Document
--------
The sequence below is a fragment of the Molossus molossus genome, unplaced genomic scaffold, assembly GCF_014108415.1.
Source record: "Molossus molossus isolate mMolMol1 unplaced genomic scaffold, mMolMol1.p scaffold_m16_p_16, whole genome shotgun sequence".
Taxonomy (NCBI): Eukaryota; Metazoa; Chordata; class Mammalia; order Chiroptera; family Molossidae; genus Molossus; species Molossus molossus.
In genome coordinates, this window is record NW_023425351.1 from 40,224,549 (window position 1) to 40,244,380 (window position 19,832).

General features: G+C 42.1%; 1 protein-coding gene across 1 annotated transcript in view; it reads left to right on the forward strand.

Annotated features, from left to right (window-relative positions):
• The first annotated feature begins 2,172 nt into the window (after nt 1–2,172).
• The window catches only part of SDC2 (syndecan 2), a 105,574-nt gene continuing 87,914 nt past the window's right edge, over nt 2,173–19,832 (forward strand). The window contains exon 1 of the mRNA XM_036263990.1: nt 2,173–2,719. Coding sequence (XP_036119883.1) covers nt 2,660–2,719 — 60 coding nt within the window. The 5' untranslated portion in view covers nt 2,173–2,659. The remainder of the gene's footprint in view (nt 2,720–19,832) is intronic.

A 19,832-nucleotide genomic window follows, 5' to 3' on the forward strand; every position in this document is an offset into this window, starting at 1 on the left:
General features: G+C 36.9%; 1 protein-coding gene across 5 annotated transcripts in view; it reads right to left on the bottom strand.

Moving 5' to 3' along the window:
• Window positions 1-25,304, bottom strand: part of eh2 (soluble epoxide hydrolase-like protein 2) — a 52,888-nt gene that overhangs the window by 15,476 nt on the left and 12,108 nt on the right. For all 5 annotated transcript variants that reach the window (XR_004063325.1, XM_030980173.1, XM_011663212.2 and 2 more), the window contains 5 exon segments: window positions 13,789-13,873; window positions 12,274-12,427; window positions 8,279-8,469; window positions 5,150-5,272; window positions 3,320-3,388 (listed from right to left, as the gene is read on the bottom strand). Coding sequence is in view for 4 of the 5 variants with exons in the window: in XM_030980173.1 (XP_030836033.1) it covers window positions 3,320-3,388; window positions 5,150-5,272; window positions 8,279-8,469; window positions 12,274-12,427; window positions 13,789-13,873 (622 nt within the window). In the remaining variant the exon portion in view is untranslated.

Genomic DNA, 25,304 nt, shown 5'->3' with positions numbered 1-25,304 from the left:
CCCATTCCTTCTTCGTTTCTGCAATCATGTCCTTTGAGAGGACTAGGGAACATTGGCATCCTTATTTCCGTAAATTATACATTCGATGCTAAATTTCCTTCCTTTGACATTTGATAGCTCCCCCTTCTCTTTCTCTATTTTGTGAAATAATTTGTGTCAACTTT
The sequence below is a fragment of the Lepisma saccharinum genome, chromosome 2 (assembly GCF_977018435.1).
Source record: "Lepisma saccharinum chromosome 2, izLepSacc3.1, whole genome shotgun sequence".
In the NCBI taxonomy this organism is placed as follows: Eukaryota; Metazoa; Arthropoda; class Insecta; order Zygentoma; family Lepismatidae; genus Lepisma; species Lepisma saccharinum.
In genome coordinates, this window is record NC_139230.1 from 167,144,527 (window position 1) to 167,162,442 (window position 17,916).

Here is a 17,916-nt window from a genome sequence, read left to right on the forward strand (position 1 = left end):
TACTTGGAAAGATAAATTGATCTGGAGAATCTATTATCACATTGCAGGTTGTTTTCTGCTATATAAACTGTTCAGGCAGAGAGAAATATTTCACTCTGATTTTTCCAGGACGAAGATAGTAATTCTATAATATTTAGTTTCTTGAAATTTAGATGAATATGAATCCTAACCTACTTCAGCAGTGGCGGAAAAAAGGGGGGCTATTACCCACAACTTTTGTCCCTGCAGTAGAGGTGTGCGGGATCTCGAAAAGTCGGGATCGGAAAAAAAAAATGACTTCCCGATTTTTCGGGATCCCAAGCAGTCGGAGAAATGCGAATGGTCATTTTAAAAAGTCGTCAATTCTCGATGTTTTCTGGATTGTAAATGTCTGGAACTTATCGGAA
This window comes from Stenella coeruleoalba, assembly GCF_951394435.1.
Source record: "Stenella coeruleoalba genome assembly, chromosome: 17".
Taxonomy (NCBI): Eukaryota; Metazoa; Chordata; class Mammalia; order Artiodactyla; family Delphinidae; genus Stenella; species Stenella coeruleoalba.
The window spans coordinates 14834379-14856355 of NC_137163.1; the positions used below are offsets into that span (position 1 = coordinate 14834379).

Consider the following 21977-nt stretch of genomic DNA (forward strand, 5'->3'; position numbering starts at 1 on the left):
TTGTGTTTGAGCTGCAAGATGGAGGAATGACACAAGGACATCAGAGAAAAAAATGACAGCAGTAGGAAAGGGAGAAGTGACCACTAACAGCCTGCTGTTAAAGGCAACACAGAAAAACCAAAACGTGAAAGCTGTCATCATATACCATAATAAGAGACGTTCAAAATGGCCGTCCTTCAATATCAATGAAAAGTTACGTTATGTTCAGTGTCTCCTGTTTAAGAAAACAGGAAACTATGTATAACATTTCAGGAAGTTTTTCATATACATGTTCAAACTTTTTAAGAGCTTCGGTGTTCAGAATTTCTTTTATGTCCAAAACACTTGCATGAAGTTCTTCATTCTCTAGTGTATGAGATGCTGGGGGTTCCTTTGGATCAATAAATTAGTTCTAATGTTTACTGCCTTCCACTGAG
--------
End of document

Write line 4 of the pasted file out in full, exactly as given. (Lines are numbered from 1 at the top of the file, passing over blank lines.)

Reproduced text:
In genome coordinates, this window is record NW_023425351.1 from 40,224,549 (window position 1) to 40,244,380 (window position 19,832).